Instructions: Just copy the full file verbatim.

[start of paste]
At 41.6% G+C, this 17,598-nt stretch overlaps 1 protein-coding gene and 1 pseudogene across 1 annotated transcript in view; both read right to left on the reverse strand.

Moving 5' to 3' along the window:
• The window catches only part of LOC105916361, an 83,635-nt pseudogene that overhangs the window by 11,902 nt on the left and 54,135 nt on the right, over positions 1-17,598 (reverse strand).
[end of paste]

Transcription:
At 41.6% G+C, this 17,598-nt stretch overlaps 1 protein-coding gene and 1 pseudogene across 1 annotated transcript in view; both read right to left on the reverse strand.

Moving 5' to 3' along the window:
• The window catches only part of LOC105916361, an 83,635-nt pseudogene that overhangs the window by 11,902 nt on the left and 54,135 nt on the right, over positions 1-17,598 (reverse strand).